Wednesday, November 01, 2006

Halloween housewife

I was feeling very much like mid-twentieth century wife after three hours of standing in the kitchen yesterday getting ready for the evening's festivities. For the past few years, I have been baking my can't-get-the-crust-quite-right apple pie on Halloween -- only this year I may have to change the name to crust-is-perfect apple pie -- plus, I was making quesadillas for the kids and a few friends. All of this got me thinking about my grandmother and mother, who cooked for a lot of people -- with five and six kids respectively -- three times a day, a full-time job to be sure. Maybe it's my floor, or my shoes, or my lack of shoes, but my feet get sore when I'm on them moving about only in a small kitchen for an afternoon.

While I was doing that moving about, I was thinking that Gene could take the kids tick-or-treating with our friend Colleen and I could get things halfway neatened up. Yes, that sounded like a good idea. But wait, I then thought, shouldn't I want to run about the neighborhood with my excited adorables, my feet notwithstanding, and share in their thrill? I mean, isn't that what most moms want to do? So I accessed my database of childhood Halloweens, but could not recall either of my parents taking me trick-or-treating. With four older siblings and a mom who's been cooking for eight all day, it was probably a nice evening respite for the folks to wait for us at home.

And that's what I realized I was looking forward to -- looking at the excited faces of my kids upon their return home while they foraged for favorites in their Halloween loot, warming in their glow, and maybe lighting up a cigar and having a smoke. Wait. What? No, no, no! I don't smoke cigars -- that's what my dad does or used to do. So I picked up the phone and hit talk on the first name that came up Catmull, but reached my sister on business in swank San Francisco, chatted for a while and sighed over her glamorous life, hung up, and then after almost calling my brother, finally reached my folks.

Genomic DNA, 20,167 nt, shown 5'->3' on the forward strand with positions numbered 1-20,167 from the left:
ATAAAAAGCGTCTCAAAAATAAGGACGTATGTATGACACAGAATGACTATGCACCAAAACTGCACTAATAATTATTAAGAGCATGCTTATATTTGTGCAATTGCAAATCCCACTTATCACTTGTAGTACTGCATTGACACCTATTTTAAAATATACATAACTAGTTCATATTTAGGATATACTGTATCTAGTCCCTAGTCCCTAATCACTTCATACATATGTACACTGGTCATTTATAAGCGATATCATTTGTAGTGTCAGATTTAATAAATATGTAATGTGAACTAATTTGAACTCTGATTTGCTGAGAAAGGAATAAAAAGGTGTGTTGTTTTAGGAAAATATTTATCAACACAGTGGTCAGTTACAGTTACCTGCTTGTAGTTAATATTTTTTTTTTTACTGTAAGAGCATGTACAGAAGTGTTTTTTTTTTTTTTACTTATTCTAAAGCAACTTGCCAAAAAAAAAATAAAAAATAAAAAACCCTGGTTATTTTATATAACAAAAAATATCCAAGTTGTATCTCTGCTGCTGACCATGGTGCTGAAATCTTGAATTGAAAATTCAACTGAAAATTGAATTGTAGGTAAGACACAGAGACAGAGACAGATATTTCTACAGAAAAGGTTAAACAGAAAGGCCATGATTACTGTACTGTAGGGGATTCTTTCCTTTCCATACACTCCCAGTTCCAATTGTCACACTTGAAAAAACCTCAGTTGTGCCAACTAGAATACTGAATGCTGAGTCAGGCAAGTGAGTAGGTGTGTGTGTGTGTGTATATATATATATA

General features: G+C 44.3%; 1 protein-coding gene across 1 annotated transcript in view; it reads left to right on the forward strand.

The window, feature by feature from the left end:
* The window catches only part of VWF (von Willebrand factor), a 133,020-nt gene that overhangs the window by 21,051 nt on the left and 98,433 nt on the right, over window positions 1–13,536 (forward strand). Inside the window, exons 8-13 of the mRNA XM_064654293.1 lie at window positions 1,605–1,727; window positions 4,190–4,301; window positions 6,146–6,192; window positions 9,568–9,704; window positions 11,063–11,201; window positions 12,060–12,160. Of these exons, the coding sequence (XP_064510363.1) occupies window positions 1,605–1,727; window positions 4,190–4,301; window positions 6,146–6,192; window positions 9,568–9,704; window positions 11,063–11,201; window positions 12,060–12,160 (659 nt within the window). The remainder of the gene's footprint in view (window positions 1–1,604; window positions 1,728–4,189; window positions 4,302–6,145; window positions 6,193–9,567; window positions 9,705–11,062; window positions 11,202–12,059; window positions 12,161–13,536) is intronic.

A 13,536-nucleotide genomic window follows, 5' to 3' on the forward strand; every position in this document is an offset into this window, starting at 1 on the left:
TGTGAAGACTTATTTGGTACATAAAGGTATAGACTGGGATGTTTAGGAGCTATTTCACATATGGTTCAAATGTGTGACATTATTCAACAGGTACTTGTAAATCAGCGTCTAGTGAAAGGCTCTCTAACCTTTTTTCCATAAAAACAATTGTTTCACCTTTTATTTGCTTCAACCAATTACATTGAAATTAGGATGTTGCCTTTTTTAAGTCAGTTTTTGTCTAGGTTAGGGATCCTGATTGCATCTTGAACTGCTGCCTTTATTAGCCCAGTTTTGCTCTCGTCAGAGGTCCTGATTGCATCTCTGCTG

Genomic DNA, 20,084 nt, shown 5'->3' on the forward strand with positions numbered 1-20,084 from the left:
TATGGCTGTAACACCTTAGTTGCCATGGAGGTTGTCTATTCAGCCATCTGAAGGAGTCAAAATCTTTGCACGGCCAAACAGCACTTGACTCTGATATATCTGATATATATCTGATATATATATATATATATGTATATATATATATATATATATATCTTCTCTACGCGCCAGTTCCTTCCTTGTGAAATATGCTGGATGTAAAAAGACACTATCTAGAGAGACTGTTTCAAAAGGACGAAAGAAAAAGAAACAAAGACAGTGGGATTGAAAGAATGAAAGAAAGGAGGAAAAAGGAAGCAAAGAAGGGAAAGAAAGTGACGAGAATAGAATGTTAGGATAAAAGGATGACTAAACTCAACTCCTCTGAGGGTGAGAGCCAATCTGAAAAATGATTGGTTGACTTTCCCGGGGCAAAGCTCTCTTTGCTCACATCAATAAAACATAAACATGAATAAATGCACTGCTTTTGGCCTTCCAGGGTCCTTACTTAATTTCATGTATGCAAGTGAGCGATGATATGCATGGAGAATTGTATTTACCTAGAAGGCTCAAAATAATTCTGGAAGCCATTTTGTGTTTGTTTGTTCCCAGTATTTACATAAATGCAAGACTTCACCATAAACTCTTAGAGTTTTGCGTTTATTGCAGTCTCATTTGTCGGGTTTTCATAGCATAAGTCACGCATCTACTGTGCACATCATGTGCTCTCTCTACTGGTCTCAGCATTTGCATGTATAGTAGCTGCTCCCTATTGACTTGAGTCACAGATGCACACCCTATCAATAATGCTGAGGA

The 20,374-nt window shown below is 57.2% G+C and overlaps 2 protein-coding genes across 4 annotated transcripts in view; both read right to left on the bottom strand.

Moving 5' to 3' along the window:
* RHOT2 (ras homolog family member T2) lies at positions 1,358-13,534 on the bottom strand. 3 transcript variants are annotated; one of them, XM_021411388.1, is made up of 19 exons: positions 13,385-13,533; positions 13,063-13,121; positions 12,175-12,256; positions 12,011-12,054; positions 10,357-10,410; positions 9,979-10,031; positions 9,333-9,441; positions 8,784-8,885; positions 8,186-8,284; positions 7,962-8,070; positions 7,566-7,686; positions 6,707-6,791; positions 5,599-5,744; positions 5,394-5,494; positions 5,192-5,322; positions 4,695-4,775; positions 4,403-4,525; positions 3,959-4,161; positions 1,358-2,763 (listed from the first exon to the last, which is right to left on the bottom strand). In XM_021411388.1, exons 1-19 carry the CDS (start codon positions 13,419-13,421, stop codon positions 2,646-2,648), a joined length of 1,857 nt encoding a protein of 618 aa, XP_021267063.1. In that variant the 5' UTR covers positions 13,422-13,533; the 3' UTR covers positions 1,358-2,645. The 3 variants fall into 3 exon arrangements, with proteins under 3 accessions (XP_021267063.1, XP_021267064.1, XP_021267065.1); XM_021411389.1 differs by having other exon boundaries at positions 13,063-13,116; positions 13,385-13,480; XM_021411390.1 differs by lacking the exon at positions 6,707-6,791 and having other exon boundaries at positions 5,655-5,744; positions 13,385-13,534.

I told Dad a bit about what was going and he told me a bit about what was going on, and Mom, recited her favorite poem to me, which brings her a lot of happiness. Dad and I talked some of Walmart's low Thanksgiving meal dinner prices and promised to see each other then.

Gene then came home to hand out candy so that I could walk with our black cat and cowboy. I tried to teach the cowboy how to say trick-or-treat, and he can say it, but whenever he got close to a house -- and he was always last behind the bigger kids -- he'd start shouting, "I want candy! I want candy!" And he'd shout that until, last in line, he was given some candy. I tried to get him to say thank you, but all he would shout was, "I got candy! I got candy!"

They had a good time, and so did I. This morning it is not yet 10:00, and I have already had a slice of apple pie.


Anonymous kathy said...

lovely post. Congratulations on the crust. Grandma taught me how to make pie crust when I was 9 or 10, very lucky for me, so I am a great believer in the homemade crust.

We had a couple of very Brendan-like trick-or-treaters that were among our favorites--you could hear their parents coaching them all the way to the door, "say 'trick or treat'! say 'trick or treat'!" And they would get to the door, become transfixed by the basket of candy, and shout "I TWICKOTWEATING I GET CANDY! CANDY!"

11:10 AM  
Blogger Janet said...

This post warms my heart. Can't wait to see you and Gene and the kids next week.

5:09 PM  

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